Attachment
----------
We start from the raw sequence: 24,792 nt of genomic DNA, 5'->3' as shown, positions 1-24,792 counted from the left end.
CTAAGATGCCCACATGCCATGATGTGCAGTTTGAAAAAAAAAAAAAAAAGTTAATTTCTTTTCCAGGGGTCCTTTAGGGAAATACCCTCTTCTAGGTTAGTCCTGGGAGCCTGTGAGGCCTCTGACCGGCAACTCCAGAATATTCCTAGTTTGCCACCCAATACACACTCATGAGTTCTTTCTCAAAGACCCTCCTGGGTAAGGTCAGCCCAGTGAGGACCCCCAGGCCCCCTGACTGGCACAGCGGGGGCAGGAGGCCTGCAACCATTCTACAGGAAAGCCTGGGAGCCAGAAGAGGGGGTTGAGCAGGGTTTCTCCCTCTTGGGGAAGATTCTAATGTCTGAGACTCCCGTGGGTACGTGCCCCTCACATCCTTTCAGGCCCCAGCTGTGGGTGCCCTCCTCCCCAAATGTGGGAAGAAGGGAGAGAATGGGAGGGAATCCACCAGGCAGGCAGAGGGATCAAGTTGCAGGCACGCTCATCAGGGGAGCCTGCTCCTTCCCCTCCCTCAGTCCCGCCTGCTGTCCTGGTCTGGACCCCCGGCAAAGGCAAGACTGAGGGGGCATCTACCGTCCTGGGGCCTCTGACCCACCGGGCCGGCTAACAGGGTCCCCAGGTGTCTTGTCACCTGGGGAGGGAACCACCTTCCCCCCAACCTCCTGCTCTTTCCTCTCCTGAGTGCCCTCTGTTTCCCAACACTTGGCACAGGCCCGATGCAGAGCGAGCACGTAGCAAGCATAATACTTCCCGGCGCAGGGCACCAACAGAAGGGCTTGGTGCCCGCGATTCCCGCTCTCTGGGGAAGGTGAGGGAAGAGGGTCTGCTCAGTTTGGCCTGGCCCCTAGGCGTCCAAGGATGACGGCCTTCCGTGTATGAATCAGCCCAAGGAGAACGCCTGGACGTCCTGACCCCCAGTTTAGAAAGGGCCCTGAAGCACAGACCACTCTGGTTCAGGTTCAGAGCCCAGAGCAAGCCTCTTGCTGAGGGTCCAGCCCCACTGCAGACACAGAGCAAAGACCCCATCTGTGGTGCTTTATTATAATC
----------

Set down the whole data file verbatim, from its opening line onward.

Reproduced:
We start from the raw sequence: 24,792 nt of genomic DNA, 5'->3' as shown, positions 1-24,792 counted from the left end.
CTAAGATGCCCACATGCCATGATGTGCAGTTTGAAAAAAAAAAAAAAAAGTTAATTTCTTTTCCAGGGGTCCTTTAGGGAAATACCCTCTTCTAGGTTAGTCCTGGGAGCCTGTGAGGCCTCTGACCGGCAACTCCAGAATATTCCTAGTTTGCCACCCAATACACACTCATGAGTTCTTTCTCAAAGACCCTCCTGGGTAAGGTCAGCCCAGTGAGGACCCCCAGGCCCCCTGACTGGCACAGCGGGGGCAGGAGGCCTGCAACCATTCTACAGGAAAGCCTGGGAGCCAGAAGAGGGGGTTGAGCAGGGTTTCTCCCTCTTGGGGAAGATTCTAATGTCTGAGACTCCCGTGGGTACGTGCCCCTCACATCCTTTCAGGCCCCAGCTGTGGGTGCCCTCCTCCCCAAATGTGGGAAGAAGGGAGAGAATGGGAGGGAATCCACCAGGCAGGCAGAGGGATCAAGTTGCAGGCACGCTCATCAGGGGAGCCTGCTCCTTCCCCTCCCTCAGTCCCGCCTGCTGTCCTGGTCTGGACCCCCGGCAAAGGCAAGACTGAGGGGGCATCTACCGTCCTGGGGCCTCTGACCCACCGGGCCGGCTAACAGGGTCCCCAGGTGTCTTGTCACCTGGGGAGGGAACCACCTTCCCCCCAACCTCCTGCTCTTTCCTCTCCTGAGTGCCCTCTGTTTCCCAACACTTGGCACAGGCCCGATGCAGAGCGAGCACGTAGCAAGCATAATACTTCCCGGCGCAGGGCACCAACAGAAGGGCTTGGTGCCCGCGATTCCCGCTCTCTGGGGAAGGTGAGGGAAGAGGGTCTGCTCAGTTTGGCCTGGCCCCTAGGCGTCCAAGGATGACGGCCTTCCGTGTATGAATCAGCCCAAGGAGAACGCCTGGACGTCCTGACCCCCAGTTTAGAAAGGGCCCTGAAGCACAGACCACTCTGGTTCAGGTTCAGAGCCCAGAGCAAGCCTCTTGCTGAGGGTCCAGCCCCACTGCAGACACAGAGCAAAGACCCCATCTGTGGTGCTTTATTATAATC